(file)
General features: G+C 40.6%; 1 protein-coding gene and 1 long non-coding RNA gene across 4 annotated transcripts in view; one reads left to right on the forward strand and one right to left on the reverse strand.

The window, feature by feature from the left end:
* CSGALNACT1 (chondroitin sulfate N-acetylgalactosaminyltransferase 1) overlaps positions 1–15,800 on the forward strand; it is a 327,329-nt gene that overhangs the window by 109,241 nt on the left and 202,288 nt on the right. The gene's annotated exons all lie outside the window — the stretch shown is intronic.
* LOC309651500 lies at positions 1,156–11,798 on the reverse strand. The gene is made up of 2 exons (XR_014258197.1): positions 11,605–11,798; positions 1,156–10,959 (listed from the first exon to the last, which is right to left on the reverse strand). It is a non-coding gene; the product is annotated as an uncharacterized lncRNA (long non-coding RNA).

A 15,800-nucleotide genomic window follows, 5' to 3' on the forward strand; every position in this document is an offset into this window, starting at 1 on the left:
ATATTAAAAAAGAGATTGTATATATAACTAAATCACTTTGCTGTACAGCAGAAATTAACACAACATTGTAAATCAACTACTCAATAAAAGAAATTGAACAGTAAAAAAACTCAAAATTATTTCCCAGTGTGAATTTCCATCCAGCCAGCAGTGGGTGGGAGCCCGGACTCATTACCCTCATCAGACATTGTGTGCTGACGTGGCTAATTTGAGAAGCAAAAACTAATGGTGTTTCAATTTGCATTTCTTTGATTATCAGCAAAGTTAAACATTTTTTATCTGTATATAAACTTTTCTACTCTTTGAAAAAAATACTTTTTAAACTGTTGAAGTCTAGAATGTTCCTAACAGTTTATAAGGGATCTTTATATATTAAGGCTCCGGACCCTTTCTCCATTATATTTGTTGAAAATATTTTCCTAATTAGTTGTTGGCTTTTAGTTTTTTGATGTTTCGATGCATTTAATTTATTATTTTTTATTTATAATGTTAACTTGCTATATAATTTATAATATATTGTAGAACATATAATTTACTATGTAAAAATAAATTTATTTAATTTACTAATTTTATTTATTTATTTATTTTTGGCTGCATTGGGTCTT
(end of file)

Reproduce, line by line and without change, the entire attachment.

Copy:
General features: G+C 40.6%; 1 protein-coding gene and 1 long non-coding RNA gene across 4 annotated transcripts in view; one reads left to right on the forward strand and one right to left on the reverse strand.

The window, feature by feature from the left end:
* CSGALNACT1 (chondroitin sulfate N-acetylgalactosaminyltransferase 1) overlaps positions 1–15,800 on the forward strand; it is a 327,329-nt gene that overhangs the window by 109,241 nt on the left and 202,288 nt on the right. The gene's annotated exons all lie outside the window — the stretch shown is intronic.
* LOC309651500 lies at positions 1,156–11,798 on the reverse strand. The gene is made up of 2 exons (XR_014258197.1): positions 11,605–11,798; positions 1,156–10,959 (listed from the first exon to the last, which is right to left on the reverse strand). It is a non-coding gene; the product is annotated as an uncharacterized lncRNA (long non-coding RNA).

A 15,800-nucleotide genomic window follows, 5' to 3' on the forward strand; every position in this document is an offset into this window, starting at 1 on the left:
ATATTAAAAAAGAGATTGTATATATAACTAAATCACTTTGCTGTACAGCAGAAATTAACACAACATTGTAAATCAACTACTCAATAAAAGAAATTGAACAGTAAAAAAACTCAAAATTATTTCCCAGTGTGAATTTCCATCCAGCCAGCAGTGGGTGGGAGCCCGGACTCATTACCCTCATCAGACATTGTGTGCTGACGTGGCTAATTTGAGAAGCAAAAACTAATGGTGTTTCAATTTGCATTTCTTTGATTATCAGCAAAGTTAAACATTTTTTATCTGTATATAAACTTTTCTACTCTTTGAAAAAAATACTTTTTAAACTGTTGAAGTCTAGAATGTTCCTAACAGTTTATAAGGGATCTTTATATATTAAGGCTCCGGACCCTTTCTCCATTATATTTGTTGAAAATATTTTCCTAATTAGTTGTTGGCTTTTAGTTTTTTGATGTTTCGATGCATTTAATTTATTATTTTTTATTTATAATGTTAACTTGCTATATAATTTATAATATATTGTAGAACATATAATTTACTATGTAAAAATAAATTTATTTAATTTACTAATTTTATTTATTTATTTATTTTTGGCTGCATTGGGTCTT